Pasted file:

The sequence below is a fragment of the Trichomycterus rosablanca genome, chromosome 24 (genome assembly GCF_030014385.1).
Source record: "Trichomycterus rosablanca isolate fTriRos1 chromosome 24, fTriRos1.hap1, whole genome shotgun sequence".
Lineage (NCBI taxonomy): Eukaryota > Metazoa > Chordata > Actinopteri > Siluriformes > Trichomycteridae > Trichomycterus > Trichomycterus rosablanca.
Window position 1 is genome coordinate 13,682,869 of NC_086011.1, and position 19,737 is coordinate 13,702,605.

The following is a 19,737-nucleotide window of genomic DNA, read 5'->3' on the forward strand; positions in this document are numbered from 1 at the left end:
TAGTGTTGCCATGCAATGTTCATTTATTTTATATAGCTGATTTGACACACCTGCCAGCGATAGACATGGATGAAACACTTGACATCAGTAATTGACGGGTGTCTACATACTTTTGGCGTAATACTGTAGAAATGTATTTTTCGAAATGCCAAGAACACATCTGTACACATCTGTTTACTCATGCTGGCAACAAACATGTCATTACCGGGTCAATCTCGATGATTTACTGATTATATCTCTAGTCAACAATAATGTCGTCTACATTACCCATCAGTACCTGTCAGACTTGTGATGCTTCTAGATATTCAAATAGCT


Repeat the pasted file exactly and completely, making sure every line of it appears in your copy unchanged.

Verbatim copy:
The sequence below is a fragment of the Trichomycterus rosablanca genome, chromosome 24 (genome assembly GCF_030014385.1).
Source record: "Trichomycterus rosablanca isolate fTriRos1 chromosome 24, fTriRos1.hap1, whole genome shotgun sequence".
Lineage (NCBI taxonomy): Eukaryota > Metazoa > Chordata > Actinopteri > Siluriformes > Trichomycteridae > Trichomycterus > Trichomycterus rosablanca.
Window position 1 is genome coordinate 13,682,869 of NC_086011.1, and position 19,737 is coordinate 13,702,605.

The following is a 19,737-nucleotide window of genomic DNA, read 5'->3' on the forward strand; positions in this document are numbered from 1 at the left end:
TAGTGTTGCCATGCAATGTTCATTTATTTTATATAGCTGATTTGACACACCTGCCAGCGATAGACATGGATGAAACACTTGACATCAGTAATTGACGGGTGTCTACATACTTTTGGCGTAATACTGTAGAAATGTATTTTTCGAAATGCCAAGAACACATCTGTACACATCTGTTTACTCATGCTGGCAACAAACATGTCATTACCGGGTCAATCTCGATGATTTACTGATTATATCTCTAGTCAACAATAATGTCGTCTACATTACCCATCAGTACCTGTCAGACTTGTGATGCTTCTAGATATTCAAATAGCT